Friday, June 11, 2010

A Scary Little Thing Called Risk

Last year, I was talking to a friend about money, faith, risk, trust, heresy (the prosperity gospel) and the Kingdom of God. During our conversation he told me that he had been saving his money in various ways. Primarily, he was stashing money away in his 401K as well as keeping a savings account in which he had built a sizable cushion – enough to keep him going for some time if he were to ever find himself out of work.

He went on to tell me that a number of his friends had recently lost their jobs due to the economic downturn. Without even missing a beat, he said that he felt like God was telling him to use his savings to start paying his friends rents and mortgages. His words were, "All this time, I thought I was saving this money for my own crisis, only to realize that the money wasn't supposed to just sit there when other people were in need."

Fast forward to 2 months ago. Same friend. Same type of conversation. This time, he mentioned to me that he had greatly reduced the amount of money that he was dumping into his 401K so that he would have more cash at his disposal to actually give away.

I've been wrestling a lot lately with what it means to actually follow God with my life and with my money. What it really looks like to take risk and to trust him.

Here are some of the thoughts and questions that I have been wrestling with:

If all of the current resources that I have really belong to God, then should I be more pro-active in asking him how to use them? Instead of asking God how he can help me save more, should I first be asking him where I can give more?

If Jesus says, "Follow after me and I'll take care of everything else", when, exactly, should I start doing this? Do I start taking risk after I feel like my 401K has enough money in it? Do I decide to start giving money away once I’m feeling secure in my savings? Or my house is paid off?

If the life of the future lived in the present by God’s people is one of generosity, then why am I not more generous?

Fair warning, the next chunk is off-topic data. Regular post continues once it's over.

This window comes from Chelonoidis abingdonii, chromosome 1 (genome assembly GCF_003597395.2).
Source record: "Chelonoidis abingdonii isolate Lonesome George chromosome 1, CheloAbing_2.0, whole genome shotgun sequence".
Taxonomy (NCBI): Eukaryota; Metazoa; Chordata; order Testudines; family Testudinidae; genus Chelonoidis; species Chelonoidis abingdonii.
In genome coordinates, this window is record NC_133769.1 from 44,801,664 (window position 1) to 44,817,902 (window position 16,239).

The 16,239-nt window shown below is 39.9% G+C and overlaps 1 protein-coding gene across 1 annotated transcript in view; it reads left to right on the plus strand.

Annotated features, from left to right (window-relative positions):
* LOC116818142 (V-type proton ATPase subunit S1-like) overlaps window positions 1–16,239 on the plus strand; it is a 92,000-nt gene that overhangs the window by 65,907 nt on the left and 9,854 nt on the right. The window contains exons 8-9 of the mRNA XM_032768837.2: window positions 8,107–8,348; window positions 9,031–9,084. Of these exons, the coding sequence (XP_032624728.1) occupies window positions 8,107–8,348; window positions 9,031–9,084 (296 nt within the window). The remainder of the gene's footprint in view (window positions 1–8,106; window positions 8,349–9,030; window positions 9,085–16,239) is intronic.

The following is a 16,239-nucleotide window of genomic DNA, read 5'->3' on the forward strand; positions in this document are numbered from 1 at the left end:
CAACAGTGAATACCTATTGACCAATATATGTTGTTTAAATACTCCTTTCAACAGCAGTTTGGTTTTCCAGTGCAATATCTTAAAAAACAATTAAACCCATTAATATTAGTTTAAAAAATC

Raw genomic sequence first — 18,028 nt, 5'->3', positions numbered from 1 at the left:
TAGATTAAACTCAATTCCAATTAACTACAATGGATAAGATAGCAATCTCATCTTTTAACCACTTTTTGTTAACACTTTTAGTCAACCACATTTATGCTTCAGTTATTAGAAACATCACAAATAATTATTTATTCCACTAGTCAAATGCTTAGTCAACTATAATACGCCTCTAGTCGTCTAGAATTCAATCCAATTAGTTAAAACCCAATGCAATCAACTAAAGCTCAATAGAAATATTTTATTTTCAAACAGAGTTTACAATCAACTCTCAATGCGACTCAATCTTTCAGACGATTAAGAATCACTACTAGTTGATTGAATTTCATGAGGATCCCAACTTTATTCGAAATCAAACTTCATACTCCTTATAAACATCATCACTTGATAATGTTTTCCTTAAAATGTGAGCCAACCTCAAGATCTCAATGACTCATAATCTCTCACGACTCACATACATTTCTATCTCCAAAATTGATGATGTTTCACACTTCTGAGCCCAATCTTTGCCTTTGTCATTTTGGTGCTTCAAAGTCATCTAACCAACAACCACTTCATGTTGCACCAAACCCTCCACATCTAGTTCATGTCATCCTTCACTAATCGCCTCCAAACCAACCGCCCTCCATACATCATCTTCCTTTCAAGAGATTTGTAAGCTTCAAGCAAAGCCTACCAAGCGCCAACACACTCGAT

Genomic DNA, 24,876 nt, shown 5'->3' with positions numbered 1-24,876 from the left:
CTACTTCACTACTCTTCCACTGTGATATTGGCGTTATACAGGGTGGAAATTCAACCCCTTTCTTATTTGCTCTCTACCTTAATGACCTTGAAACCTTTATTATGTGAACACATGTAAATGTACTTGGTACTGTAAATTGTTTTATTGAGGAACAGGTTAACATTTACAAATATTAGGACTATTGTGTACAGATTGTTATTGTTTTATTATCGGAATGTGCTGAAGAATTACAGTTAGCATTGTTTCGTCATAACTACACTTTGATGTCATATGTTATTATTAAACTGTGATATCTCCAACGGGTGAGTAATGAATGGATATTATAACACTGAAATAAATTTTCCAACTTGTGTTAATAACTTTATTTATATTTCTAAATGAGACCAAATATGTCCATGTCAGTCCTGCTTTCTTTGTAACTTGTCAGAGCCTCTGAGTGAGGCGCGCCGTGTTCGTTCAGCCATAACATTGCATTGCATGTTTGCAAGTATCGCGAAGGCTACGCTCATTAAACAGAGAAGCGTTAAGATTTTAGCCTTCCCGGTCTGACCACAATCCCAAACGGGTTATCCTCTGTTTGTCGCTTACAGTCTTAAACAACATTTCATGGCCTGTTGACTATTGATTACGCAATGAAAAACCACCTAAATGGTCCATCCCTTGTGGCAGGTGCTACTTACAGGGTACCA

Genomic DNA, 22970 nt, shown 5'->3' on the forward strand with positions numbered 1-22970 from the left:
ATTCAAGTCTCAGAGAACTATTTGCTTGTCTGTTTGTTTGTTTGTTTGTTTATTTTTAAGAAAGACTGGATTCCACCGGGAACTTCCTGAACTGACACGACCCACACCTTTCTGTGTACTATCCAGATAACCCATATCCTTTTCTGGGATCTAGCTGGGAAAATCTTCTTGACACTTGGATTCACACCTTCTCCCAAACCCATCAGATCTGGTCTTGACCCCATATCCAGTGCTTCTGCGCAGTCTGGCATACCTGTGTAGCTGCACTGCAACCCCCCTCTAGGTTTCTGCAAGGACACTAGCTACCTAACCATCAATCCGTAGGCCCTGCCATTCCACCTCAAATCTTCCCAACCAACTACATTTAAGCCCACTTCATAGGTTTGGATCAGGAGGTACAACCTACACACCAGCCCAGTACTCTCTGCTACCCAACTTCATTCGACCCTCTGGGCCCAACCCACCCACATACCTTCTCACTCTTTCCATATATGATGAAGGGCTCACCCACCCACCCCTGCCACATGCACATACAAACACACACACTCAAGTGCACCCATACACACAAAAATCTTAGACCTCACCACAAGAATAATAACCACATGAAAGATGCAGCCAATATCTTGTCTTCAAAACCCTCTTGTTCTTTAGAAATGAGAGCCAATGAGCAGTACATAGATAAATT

I've realized over this last year that I used to be a lot more generous. Then I became a lot more careful. For the past couple of years, I have been very focused on planning and saving. Trying to put myself in position to have all of my bases covered so that one day, I can finally have enough, finally relax....and then.....I can really start to be generous and follow after the things God is asking me to do.

Don't get me wrong....I think saving is smart and I think it can also be good stewardship. At the same time, I wonder these days, when Jesus said,”Follow me, put me first and I’ll take care of the rest…” Did he actually mean that we should follow him and literally trust that he would work everything else out?

I fully comprehend these ideas with my head, but recently, I’ve realized that I really do get a wonderful sense of security from the amount of money that I have in my bank accounts (or anxiety from lack thereof). The interesting thing is, when I think about God’s call to follow and trust him, it seems like the only ones who ever get to really find out if he was serious when he said he would take care of everything else, are the ones who take risks to follow him.

The thing is - risk is really scary for me. But lately, I’m realizing (again) that this Jesus following life…a true, authentic, Jesus following life is probably supposed to be lived more in the world of risk and trust than it is safety and stability.